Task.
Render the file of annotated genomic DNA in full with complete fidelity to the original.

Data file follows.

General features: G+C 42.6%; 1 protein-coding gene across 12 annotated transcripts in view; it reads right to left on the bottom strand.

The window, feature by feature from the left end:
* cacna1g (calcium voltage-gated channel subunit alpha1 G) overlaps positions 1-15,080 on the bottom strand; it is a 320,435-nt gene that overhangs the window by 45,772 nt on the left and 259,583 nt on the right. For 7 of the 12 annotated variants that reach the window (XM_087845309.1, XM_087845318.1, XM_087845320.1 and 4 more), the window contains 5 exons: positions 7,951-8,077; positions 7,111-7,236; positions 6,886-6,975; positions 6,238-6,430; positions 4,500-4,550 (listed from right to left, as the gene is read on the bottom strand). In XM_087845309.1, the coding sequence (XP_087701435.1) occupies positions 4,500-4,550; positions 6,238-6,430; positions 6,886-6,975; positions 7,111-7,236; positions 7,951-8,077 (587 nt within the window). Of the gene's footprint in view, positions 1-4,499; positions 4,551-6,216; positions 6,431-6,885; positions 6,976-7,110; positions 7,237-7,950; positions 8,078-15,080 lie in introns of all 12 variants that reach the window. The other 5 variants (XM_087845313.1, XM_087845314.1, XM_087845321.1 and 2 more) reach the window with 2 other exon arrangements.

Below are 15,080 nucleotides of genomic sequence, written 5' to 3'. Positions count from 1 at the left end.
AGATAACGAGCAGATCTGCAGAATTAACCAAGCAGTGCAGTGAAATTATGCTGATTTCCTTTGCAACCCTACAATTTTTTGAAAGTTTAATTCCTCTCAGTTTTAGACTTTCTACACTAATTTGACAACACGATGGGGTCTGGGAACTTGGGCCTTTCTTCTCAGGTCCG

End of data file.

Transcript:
General features: G+C 42.6%; 1 protein-coding gene across 12 annotated transcripts in view; it reads right to left on the bottom strand.

The window, feature by feature from the left end:
* cacna1g (calcium voltage-gated channel subunit alpha1 G) overlaps positions 1-15,080 on the bottom strand; it is a 320,435-nt gene that overhangs the window by 45,772 nt on the left and 259,583 nt on the right. For 7 of the 12 annotated variants that reach the window (XM_087845309.1, XM_087845318.1, XM_087845320.1 and 4 more), the window contains 5 exons: positions 7,951-8,077; positions 7,111-7,236; positions 6,886-6,975; positions 6,238-6,430; positions 4,500-4,550 (listed from right to left, as the gene is read on the bottom strand). In XM_087845309.1, the coding sequence (XP_087701435.1) occupies positions 4,500-4,550; positions 6,238-6,430; positions 6,886-6,975; positions 7,111-7,236; positions 7,951-8,077 (587 nt within the window). Of the gene's footprint in view, positions 1-4,499; positions 4,551-6,216; positions 6,431-6,885; positions 6,976-7,110; positions 7,237-7,950; positions 8,078-15,080 lie in introns of all 12 variants that reach the window. The other 5 variants (XM_087845313.1, XM_087845314.1, XM_087845321.1 and 2 more) reach the window with 2 other exon arrangements.

Below are 15,080 nucleotides of genomic sequence, written 5' to 3'. Positions count from 1 at the left end.
AGATAACGAGCAGATCTGCAGAATTAACCAAGCAGTGCAGTGAAATTATGCTGATTTCCTTTGCAACCCTACAATTTTTTGAAAGTTTAATTCCTCTCAGTTTTAGACTTTCTACACTAATTTGACAACACGATGGGGTCTGGGAACTTGGGCCTTTCTTCTCAGGTCCG